The sales rate for previously owned single-family homes dropped to its lowest level in about 10 years, and the price of resale single-family homes, condos and co-ops dropped 4.2 percent year-over-year in September, the National Association of Realtors reported today.
The trade group also reported that the for-sale inventory of single-family homes reached 10.2 months in September, which was the highest level since February 1988 when it was 10.3 months. The inventory is a measure of how many months it would take to exhaust the for-sale supply of resale single-family homes at the current sales rate.
Total housing inventory, for single-family homes, condos and co-ops reached 10.5 months in September, which is up 43.5 percent compared to a 7.3-month inventory in September 2006.
The seasonally adjusted annual rate of existing single-family, condo and co-op sales dropped to 5.04 million in September, down 19.1 percent compared to September 2006 and down 4 percent compared to Wall Street expectations of a 5.25 million rate. The adjusted annual rate is a projection of a monthly sales total over a 12-month period, adjusted to account for seasonal fluctuations in sales activity.
It was the lowest rate for combined resale single-family and condo/co-op sales since the National Association of Realtors began reporting the property types together in 1999. The September single-family rate of 4.38 million was the lowest since January 1998, when it was 4.18 million.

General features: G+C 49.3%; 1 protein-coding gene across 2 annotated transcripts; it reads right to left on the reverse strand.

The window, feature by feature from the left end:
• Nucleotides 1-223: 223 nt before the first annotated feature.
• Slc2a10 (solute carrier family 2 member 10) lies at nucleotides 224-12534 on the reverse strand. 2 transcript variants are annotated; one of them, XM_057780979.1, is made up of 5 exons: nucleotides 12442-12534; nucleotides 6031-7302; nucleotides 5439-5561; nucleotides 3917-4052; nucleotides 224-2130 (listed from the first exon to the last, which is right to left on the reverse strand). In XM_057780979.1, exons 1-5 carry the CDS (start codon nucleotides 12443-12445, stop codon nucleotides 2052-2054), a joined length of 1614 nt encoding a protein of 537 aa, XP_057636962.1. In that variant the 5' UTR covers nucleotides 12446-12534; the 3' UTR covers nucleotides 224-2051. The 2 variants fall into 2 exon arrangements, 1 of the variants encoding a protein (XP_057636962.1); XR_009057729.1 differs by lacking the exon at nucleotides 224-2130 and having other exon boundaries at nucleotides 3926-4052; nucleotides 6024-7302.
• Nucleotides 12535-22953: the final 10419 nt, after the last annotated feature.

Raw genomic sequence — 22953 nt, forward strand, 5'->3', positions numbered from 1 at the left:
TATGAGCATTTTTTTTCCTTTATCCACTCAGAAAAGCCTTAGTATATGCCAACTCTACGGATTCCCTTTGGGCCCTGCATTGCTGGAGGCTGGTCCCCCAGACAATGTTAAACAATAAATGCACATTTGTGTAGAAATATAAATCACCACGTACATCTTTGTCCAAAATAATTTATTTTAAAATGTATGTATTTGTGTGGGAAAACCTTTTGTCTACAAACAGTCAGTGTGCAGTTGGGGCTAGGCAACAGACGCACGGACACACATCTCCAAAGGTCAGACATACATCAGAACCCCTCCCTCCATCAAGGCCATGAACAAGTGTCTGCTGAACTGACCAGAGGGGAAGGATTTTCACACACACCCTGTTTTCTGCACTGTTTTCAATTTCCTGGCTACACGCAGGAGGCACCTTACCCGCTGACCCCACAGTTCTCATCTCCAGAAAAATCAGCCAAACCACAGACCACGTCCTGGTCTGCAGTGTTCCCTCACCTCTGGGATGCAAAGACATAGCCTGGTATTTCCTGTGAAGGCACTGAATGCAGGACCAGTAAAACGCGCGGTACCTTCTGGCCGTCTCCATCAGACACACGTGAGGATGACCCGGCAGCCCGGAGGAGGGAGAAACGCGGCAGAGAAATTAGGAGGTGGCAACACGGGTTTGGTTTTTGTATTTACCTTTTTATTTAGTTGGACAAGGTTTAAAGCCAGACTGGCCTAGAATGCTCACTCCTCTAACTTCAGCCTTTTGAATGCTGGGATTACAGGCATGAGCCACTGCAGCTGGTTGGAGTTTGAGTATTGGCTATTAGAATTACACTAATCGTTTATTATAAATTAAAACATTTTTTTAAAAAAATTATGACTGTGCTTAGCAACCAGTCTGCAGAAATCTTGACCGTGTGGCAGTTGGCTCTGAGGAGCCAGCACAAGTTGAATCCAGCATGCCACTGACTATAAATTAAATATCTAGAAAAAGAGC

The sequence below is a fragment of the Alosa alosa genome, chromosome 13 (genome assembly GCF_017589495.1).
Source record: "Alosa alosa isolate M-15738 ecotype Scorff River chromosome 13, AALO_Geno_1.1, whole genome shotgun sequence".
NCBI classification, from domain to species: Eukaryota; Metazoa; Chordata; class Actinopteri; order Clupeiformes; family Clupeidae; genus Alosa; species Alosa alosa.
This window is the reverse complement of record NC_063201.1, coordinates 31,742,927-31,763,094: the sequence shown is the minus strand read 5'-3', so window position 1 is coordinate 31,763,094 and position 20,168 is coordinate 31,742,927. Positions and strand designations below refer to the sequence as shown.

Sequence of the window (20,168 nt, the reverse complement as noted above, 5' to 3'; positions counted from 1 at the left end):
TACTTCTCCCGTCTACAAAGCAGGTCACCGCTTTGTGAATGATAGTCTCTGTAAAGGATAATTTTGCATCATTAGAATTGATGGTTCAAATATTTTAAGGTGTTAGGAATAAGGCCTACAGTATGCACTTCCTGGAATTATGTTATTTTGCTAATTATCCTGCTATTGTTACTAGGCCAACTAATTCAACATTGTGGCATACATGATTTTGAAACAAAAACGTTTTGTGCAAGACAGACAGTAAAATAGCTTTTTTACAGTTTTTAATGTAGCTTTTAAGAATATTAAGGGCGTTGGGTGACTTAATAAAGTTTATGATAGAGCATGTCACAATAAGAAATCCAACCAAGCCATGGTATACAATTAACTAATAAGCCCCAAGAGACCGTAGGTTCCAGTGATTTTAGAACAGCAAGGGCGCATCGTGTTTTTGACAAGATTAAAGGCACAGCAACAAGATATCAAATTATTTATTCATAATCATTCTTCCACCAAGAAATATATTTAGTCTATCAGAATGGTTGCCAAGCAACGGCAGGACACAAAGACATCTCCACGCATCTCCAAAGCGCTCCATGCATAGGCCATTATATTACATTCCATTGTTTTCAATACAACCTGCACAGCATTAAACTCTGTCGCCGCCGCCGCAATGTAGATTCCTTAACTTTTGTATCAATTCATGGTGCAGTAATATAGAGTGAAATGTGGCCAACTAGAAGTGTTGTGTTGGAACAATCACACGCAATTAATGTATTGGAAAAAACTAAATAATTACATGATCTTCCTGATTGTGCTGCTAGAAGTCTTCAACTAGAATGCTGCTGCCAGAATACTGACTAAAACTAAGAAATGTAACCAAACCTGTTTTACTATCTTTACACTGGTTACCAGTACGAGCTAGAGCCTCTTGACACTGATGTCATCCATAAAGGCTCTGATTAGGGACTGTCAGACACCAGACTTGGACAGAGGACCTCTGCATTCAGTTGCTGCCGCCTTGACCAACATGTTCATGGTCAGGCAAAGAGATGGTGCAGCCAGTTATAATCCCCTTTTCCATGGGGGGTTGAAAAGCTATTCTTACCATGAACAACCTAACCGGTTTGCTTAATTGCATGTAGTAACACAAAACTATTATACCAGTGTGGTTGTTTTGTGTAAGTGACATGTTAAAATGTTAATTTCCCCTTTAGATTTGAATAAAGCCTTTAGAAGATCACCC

The median sales price of existing homes dropped 4.2 percent to $211,700 and the average sales price dropped 3.2 percent to $257,800 in September compared to the same month last year, the Realtor group reported. It was the largest year-over-year drop in the monthly median price since October 2006 when the median price fell 4.3 percent.
Mortgage-market problems disrupted sales and prices, the National Association of Realtors reported, though prices rose in the Northeast and Midwest.
Existing-home sales for the third quarter reached an annual rate of 5.42 million, slightly higher than the group’s expectations of a 5.38 million annual rate for that quarter.
Lawrence Yun, NAR senior economist, said in a statement that sales slowed “notably in higher-priced areas that rely more on jumbo loans,” adding that “some of the cancelled transactions will move forward as buyers apply for other loans.”
According to Freddie Mac, the national average commitment rate for a 30-year, conventional, fixed-rate mortgage fell to 6.38 percent in September compared with 6.57 percent in August, and the rate was 6.4 percent in September 2006.
The seasonally adjusted annual rate of existing condo and co-op sales fell 14.7 percent in September compared to the same month last year, to 660,000 units. The median existing condo price was $221,700 in September, up 1.4 percent compared to September 2006.
Regionally, sales of previously owned homes fell 27.8 percent in the West, 18.7 percent in the South, 16.2 percent in the Midwest and 13.5 percent in the Northeast in September compared to the same month last year.
Existing-home sales statistics are based on transaction closings, the association noted, and nearly 40 percent of multiple listing service data each month. The statistics typically are not subject to large prior-month revisions.